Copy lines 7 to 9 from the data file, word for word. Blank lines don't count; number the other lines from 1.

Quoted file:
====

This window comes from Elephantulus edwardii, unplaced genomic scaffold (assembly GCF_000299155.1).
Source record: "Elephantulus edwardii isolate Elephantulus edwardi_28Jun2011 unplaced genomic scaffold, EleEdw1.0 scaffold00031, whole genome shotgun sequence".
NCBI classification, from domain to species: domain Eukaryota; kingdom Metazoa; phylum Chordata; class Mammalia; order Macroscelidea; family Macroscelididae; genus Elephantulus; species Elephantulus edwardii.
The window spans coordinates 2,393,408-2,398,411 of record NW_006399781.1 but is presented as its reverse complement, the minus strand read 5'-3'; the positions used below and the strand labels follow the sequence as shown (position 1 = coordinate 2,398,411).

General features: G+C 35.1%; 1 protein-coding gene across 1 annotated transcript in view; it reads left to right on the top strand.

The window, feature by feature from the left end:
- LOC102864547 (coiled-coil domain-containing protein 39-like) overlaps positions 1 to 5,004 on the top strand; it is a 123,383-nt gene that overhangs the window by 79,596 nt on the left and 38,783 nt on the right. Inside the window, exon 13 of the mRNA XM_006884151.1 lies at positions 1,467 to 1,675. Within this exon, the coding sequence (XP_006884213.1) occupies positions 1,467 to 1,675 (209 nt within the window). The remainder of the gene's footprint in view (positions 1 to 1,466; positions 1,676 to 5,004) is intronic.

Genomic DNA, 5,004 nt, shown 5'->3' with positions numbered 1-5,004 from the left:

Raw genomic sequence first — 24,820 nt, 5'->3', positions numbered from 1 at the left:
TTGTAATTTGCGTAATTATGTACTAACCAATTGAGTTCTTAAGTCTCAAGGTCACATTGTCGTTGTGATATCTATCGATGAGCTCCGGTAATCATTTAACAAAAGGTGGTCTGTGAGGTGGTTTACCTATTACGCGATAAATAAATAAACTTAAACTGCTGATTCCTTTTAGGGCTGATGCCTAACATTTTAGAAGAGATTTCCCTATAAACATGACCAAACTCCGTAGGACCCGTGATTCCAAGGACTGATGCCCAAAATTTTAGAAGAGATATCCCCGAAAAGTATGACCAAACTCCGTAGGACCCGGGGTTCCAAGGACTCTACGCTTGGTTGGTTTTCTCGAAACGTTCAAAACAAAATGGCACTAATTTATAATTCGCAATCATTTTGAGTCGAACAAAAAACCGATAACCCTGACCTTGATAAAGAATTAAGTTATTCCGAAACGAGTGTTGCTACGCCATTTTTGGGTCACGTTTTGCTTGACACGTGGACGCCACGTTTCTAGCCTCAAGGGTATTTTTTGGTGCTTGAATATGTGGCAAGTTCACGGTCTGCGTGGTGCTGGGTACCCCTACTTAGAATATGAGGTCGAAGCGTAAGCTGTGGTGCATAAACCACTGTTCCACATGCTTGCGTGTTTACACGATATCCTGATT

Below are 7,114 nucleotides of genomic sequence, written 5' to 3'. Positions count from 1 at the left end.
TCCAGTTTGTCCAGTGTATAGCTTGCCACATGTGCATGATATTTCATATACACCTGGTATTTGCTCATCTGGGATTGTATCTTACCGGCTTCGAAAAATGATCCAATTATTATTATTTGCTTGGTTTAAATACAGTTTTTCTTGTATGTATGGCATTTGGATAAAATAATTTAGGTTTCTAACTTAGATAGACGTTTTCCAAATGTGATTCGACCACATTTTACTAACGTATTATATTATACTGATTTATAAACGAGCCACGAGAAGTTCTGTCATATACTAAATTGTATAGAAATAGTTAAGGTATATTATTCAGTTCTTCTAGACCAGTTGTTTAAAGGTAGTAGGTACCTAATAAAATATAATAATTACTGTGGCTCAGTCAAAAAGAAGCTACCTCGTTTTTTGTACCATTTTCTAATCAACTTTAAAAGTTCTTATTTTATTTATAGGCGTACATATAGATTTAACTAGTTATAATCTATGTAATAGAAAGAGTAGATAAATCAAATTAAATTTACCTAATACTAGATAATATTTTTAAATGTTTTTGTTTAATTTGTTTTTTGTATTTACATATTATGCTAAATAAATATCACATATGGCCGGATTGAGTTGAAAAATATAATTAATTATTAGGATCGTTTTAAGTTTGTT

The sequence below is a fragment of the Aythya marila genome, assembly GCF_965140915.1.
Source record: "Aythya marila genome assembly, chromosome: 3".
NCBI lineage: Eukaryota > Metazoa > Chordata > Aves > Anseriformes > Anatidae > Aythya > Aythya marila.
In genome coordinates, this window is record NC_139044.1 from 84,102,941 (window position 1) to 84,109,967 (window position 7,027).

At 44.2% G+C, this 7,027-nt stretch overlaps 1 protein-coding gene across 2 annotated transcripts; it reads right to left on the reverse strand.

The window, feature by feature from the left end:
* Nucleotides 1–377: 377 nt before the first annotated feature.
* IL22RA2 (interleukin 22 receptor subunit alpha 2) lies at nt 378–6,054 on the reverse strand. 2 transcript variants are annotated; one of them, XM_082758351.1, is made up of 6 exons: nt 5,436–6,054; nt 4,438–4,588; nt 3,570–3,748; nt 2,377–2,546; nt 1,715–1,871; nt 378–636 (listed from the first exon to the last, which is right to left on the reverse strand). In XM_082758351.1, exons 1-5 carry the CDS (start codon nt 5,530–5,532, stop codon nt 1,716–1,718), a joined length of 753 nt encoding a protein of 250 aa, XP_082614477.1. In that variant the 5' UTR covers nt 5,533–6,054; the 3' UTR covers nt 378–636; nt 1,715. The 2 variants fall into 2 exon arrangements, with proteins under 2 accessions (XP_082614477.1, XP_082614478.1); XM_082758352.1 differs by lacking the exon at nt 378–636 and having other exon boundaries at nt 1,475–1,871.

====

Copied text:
- LOC102864547 (coiled-coil domain-containing protein 39-like) overlaps positions 1 to 5,004 on the top strand; it is a 123,383-nt gene that overhangs the window by 79,596 nt on the left and 38,783 nt on the right. Inside the window, exon 13 of the mRNA XM_006884151.1 lies at positions 1,467 to 1,675. Within this exon, the coding sequence (XP_006884213.1) occupies positions 1,467 to 1,675 (209 nt within the window). The remainder of the gene's footprint in view (positions 1 to 1,466; positions 1,676 to 5,004) is intronic.

Genomic DNA, 5,004 nt, shown 5'->3' with positions numbered 1-5,004 from the left:

Raw genomic sequence first — 24,820 nt, 5'->3', positions numbered from 1 at the left: